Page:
0x5 # bInterval max number of ms between transmit packets

0x5,0x1, # USAGE_PAGE (Generic Desktop)
0x9,0x2, # USAGE (Mouse)
0xa1,0x1, # COLLECTION (Application)
0x85,0x1, #   REPORT_ID (1)
0x9,0x1, #   USAGE (Pointer)
0xa1,0x0, #   COLLECTION (Physical)
0x5,0x9, #     USAGE_PAGE (Button)
0x19,0x1, #     USAGE_MINIMUM (Button 1)
0x29,0x3, #     USAGE_MAXIMUM (Button 3)
0x15,0x0, #     LOGICAL_MINIMUM (0)
0x25,0x1, #     LOGICAL_MAXIMUM (1)
0x95,0x3, #     REPORT_COUNT (3)
0x75,0x1, #     REPORT_SIZE (1)
0x81,0x2, #     INPUT (Data,Var,Abs)
0x95,0x5, #     REPORT_COUNT (5)
0x81,0x3, #     INPUT (Cnst,Var,Abs)
0x5,0x1, #     USAGE_PAGE (Generic Desktop)
0x9,0x30, #     USAGE (X)
0x9,0x31, #     USAGE (Y)
0x9,0x38, #     USAGE (Wheel)
0x15,0x81, #     LOGICAL_MINIMUM (-127)
0x25,0x7f, #     LOGICAL_MAXIMUM (127)
0x75,0x8, #     REPORT_SIZE (8)
0x95,0x3, #     REPORT_COUNT (3)
0x81,0x6, #     INPUT (Data,Var,Rel)
0x5,0xd, # USAGE_PAGE (Digitizers)
0x9,0x1, # USAGE (Digitizer)
0xa1,0x1, # COLLECTION (Application)
0x85,0x2, #   REPORT_ID (2)
0x9,0x0, #   USAGE (Undefined)
0x75,0x8, #   REPORT_SIZE (8)
0x95,0x9, #   REPORT_COUNT (9)
0x15,0x0, #   LOGICAL_MINIMUM (0)
0x26,0xff,0x0, #   LOGICAL_MAXIMUM (255)
0x81,0x2, #   INPUT (Data,Var,Abs)
0x9,0x3a, #   USAGE (Program Change Keys)
0x25,0x2, #   LOGICAL_MAXIMUM (2)
0x95,0x1, #   REPORT_COUNT (1)
0xb1,0x2, #   FEATURE (Data,Var,Abs)
0x85,0x3, #   REPORT_ID (3)
0x9,0x0, #   USAGE (Undefined)
0x26,0xff,0x0, #   LOGICAL_MAXIMUM (255)
0xb1,0x2, #   FEATURE (Data,Var,Abs)
0x85,0x4, #   REPORT_ID (4)
0x9,0x3a, #   USAGE (Program Change Keys)
0x25,0x1, #   LOGICAL_MAXIMUM (1)
0xb1,0x2, #   FEATURE (Data,Var,Abs)
0x85,0x5, #   REPORT_ID (5)
0x9,0x0, #   USAGE (Undefined)
0x26,0xff,0x0, #   LOGICAL_MAXIMUM (255)
0x95,0x8, #   REPORT_COUNT (8)
0xb1,0x2, #   FEATURE (Data,Var,Abs)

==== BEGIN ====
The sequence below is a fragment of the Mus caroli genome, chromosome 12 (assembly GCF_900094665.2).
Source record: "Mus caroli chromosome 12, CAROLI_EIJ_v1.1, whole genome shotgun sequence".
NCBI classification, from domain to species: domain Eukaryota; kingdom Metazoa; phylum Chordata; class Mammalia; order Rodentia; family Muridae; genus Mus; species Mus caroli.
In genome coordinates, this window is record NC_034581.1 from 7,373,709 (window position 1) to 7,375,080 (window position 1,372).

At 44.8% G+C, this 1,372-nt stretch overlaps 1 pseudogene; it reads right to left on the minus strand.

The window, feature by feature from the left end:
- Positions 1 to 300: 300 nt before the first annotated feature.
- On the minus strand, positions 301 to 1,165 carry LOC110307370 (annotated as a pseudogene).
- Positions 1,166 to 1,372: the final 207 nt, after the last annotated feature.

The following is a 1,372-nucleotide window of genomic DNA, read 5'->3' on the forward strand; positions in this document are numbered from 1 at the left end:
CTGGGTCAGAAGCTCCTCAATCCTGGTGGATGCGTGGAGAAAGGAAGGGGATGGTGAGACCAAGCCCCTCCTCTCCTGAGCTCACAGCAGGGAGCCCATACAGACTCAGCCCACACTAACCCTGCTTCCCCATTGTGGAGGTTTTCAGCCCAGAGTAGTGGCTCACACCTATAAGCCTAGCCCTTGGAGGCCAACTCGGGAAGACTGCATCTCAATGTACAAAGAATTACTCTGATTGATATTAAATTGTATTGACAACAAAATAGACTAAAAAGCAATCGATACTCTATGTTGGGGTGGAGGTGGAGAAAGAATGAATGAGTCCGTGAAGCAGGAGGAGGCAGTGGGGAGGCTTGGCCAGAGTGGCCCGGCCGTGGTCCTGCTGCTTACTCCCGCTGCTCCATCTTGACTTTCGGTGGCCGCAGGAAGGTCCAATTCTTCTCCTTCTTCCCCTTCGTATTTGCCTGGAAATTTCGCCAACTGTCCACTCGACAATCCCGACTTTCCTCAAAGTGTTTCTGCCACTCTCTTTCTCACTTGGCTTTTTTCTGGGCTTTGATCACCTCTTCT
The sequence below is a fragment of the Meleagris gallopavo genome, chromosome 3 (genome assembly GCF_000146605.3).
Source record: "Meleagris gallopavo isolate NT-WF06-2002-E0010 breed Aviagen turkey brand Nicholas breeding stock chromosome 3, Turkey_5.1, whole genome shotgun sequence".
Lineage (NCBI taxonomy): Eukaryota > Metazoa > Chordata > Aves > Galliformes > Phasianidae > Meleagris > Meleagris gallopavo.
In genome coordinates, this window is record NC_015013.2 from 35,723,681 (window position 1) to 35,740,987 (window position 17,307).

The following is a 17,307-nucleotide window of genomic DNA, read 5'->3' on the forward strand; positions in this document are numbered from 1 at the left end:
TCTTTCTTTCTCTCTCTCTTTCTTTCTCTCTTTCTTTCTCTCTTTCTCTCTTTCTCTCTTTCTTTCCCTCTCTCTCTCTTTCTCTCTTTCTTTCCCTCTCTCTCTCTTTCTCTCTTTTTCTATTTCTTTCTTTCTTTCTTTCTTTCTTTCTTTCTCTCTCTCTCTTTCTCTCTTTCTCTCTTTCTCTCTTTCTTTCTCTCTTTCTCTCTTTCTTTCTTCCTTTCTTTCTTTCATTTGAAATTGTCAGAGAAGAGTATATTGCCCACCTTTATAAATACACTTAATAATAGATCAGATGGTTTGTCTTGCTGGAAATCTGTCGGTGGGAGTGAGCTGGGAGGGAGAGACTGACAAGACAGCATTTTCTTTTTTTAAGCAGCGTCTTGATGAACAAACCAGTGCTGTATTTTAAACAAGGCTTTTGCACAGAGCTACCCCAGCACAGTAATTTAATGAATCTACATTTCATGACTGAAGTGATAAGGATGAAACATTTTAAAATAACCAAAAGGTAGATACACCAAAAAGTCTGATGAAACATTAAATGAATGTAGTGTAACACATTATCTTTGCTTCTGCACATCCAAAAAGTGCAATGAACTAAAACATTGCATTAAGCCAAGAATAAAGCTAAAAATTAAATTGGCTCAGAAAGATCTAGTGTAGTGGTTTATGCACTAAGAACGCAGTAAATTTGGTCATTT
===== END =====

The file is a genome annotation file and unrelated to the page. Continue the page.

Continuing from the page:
0x85,0x6, #   REPORT_ID (6)
0x9,0x0, #   USAGE (Undefined)
0xb1,0x2, #   FEATURE (Data,Var,Abs)
0x85,0x7, #   REPORT_ID (7)
0x9,0x0, #   USAGE (Undefined)
0x95,0x4, #   REPORT_COUNT (4)
0xb1,0x2, #   FEATURE (Data,Var,Abs)
0x85,0x8, #   REPORT_ID (8)
0x9,0x0, #   USAGE (Undefined)
0xb1,0x2, #   FEATURE (Data,Var,Abs)
0x85,0x9, #   REPORT_ID (9)
0x9,0x0, #   USAGE (Undefined)
0x95,0x1, #   REPORT_COUNT (1)
0xb1,0x2, #   FEATURE (Data,Var,Abs)
0x85,0xa, #   REPORT_ID (10)
0x9,0x0, #   USAGE (Undefined)
0x95,0x2, #   REPORT_COUNT (2)
0xb1,0x2, #   FEATURE (Data,Var,Abs)
0x85,0xb, #   REPORT_ID (11)
0x9,0x0, #   USAGE (Undefined)
0x95,0x1, #   REPORT_COUNT (1)
0xb1,0x2, #   FEATURE (Data,Var,Abs)


USB_STRING2 = "XD-0405-U - WaxBee emulation"

# Valid choices for USB_PROTOCOL:

USB_X_MAX = 12700
USB_Y_MAX = 11160

# Valid choices for USB_BUTTON_ENCODING:
# 0: NONE
# 1: WACOM_INTUOS2_1218


# Valid choices for SLAVE_PROTOCOL:
# 6: TOPAZ


# (not implemented yet) Orientation affect X,Y coordinates but should also
# affect "tilt" and "rotation" values accordingly.
# NOTE: Data is rotated before MIN/MAX/ANCHOR transformation#

# Valid choices for SLAVE_ORIENTATION:

SLAVE_X_MAX = 12700
SLAVE_Y_MAX = 11160

# Configuration of special "Active" areas on the tablet (like a button).#

# 16Mhz is not recommended with 3.3v supply.#

# Valid choices for CPU_CORE_CLOCK:
# 0: F_16MHZ
# 1: F_8MHZ


# Serial port speed at initialization time.#

# Valid choices for INITIAL_SERIAL_PORT_SPEED:
# 0: BAUD_9600
# 1: BAUD_19200
# 2: BAUD_38400


# Serial port speed during normal operation.#

# Valid choices for SERIAL_PORT_SPEED:
# 0: BAUD_9600
# 1: BAUD_19200
# 2: BAUD_38400


# Maximum time before packet gets repeated.
# 0 to disable; max: 1200 ms#

# Power up setup of GPIO pins
# Syntax: comma separated list of commands. Example:
# C7^,D4-,P250,D4+,P500,D4-
# D4 : Pin D4, + drive high (VCC), - drive low (GND), ^ pull-up, ~ floating, Pn Pause for "n" ms#

# Multi-purpose internal debug data. To be left empty for normal operation.#

#Original notes at the bottom of this file not included because my post exceeds 20,000 characters.

« Last Edit: January 05, 2012, 11:58:57 PM by Dragon » Logged
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pato mania

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« Reply #1 on: January 04, 2012, 02:36:50 PM »

Great stuff!  WaxBee used to its potential!  Grin I will add your new template to the waxbee distribution.

BTW, in case you haven't seen them, you can use the VCC and GND pins from the other side of the Teensy to "clear out" the mini-usb connector area of wires (if that is "exposed" as a something the user can manipulate).